Press Centre > Uncategorized

Undocumented migrants in Ireland highlight hidden plight on St Patrick’s Day

Taoiseach and Ministers speak out for Irish undocumented in the US, but are silent on the parallel issue of the undocumented in Ireland

Media Release 13th March 2014

As part of a decades-old St Patrick’s Day tradition, Government ministers will spend this weekend lobbying US politicians on behalf of the undocumented Irish in America. However, their silence on the identical plight of undocumented workers, families and children here in Ireland is deafening.

"We are just like the undocumented Irish across the globe," said Jayson Montenegro, spokesperson for the Justice for Undocumented campaign. "We too are deeply rooted within our communities, working, paying taxes and trying to make a better life for ourselves and our families. Ireland is our home. Many members however live in the shadows under stress and fear of deportation, not able to go home to see family and loved ones."

Edel McGinley, Deputy Director of Migrant Rights Centre Ireland, stated "We estimate that there are 26,000 to 30,000 undocumented people living in Ireland. Our immigration system is broken: ad hoc policies, complex procedures and confusing guidelines means people can easily become undocumented – just like the Irish in the United States."

Priya from Mauritius has lived in Ireland for over five years and is a member of Justice for the Undocumented. "At this stage I consider myself Irish. I have two children who go to school here and they don’t know any other life. They are the invisible and unrecognised Irish.  As a woman and a mother I feel so safe in Ireland, but as an undocumented migrant I fear for my future."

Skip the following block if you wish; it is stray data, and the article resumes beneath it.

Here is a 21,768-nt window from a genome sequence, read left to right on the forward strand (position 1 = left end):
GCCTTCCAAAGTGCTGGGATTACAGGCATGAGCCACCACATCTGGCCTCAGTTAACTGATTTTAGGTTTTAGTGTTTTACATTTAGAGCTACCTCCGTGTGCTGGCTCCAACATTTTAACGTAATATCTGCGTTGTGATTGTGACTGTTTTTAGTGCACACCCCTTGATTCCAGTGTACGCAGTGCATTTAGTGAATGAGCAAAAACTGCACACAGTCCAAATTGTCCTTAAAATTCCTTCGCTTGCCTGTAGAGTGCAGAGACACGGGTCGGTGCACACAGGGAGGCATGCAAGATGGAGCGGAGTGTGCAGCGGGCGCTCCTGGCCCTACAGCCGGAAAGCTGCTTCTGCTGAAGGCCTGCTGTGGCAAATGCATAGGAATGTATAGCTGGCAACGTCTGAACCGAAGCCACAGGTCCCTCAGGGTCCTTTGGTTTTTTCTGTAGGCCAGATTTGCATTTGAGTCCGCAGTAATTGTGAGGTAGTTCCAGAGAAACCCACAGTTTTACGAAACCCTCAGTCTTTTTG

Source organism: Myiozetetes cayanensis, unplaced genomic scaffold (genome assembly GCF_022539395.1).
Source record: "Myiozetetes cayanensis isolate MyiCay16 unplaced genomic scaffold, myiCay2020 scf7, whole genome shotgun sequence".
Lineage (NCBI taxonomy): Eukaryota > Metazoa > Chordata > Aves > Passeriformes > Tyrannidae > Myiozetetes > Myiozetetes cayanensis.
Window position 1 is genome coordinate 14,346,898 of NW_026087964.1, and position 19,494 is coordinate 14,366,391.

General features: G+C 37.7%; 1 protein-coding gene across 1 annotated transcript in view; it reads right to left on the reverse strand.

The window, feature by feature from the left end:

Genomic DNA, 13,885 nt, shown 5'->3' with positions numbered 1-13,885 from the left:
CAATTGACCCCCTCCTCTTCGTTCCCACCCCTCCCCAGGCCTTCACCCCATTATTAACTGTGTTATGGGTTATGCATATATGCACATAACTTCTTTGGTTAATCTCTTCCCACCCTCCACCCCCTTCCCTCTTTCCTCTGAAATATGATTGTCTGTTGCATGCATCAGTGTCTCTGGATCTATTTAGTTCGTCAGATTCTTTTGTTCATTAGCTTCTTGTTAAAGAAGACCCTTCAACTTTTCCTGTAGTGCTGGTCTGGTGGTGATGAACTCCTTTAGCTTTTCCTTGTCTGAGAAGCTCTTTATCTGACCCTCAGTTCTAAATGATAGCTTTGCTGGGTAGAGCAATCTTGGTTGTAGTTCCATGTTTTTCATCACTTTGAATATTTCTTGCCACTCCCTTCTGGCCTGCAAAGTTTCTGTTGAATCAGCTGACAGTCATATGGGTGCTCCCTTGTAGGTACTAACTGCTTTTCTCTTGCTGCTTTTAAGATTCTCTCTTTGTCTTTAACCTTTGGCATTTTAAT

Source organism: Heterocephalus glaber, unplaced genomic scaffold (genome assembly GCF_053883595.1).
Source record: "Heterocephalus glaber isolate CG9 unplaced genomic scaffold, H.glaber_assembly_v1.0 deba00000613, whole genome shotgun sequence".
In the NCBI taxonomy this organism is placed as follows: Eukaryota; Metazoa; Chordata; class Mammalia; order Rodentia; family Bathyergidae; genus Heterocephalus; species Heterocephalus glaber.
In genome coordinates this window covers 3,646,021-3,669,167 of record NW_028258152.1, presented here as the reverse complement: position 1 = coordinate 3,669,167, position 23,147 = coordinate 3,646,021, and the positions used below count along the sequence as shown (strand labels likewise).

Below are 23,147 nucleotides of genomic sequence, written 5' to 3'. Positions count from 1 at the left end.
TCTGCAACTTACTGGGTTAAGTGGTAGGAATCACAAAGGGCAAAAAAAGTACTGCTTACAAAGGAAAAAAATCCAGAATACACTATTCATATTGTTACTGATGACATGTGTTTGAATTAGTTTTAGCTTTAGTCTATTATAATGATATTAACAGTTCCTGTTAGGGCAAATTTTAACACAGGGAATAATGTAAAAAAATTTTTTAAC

Priya continued, "This weekend is very special to us as a family. I have time off and we plan to attend and enjoy the Dublin parade. We go every year and I love the spectacle and the music. I will of course be wearing green."

Ms McGinley concluded, "Actions speak louder than words: if our Government gives hope to the undocumented here in Ireland, it can only strengthen their advocacy for the Irish undocumented in the US."

ENDS

NOTES

The Justice for the Undocumented campaign group is an initiative of Migrant Rights Centre Ireland (MRCI).

The situation right now: Currently, there is no way for the vast majority of undocumented migrants in Ireland to become documented. Justice for the Undocumented is calling for the introduction of an Earned Regularisation Scheme, similar to that proposed for the US. Undocumented migrants would come forward, pay a fine, have their claims assessed on a case-by-case basis, then earn their way to regularisation through working, paying taxes and participating in their community. More information is available at http://www.mrci.ie/our-work/justice-for-undocumented/ and http://migrantrightscentre.tumblr.com/tagged/undocIRL

Supporters: Justice for the Undocumented is supported by political parties, civil society organisations, and local authorities across Ireland:

Akidwa * Barnardos * BeLonG To * Business in the Community * Cairde * Chambers Ireland * Cork City Council * Depaul Ireland * Doras Luimní * Dublin City Council * EPIC * Fingal County Council * Focus Ireland * FLAC * GLEN * ICTU * Immigrant Council of Ireland *Integration Centre * Irish Refugee Council * Islamic Cultural Centre of Ireland * Labour * Mandate * Nasc * National Women’s Council of Ireland * National Youth Council of Ireland * SIPTU * Society of St Vincent De Paul * South Dublin County Council * UNITE the Union *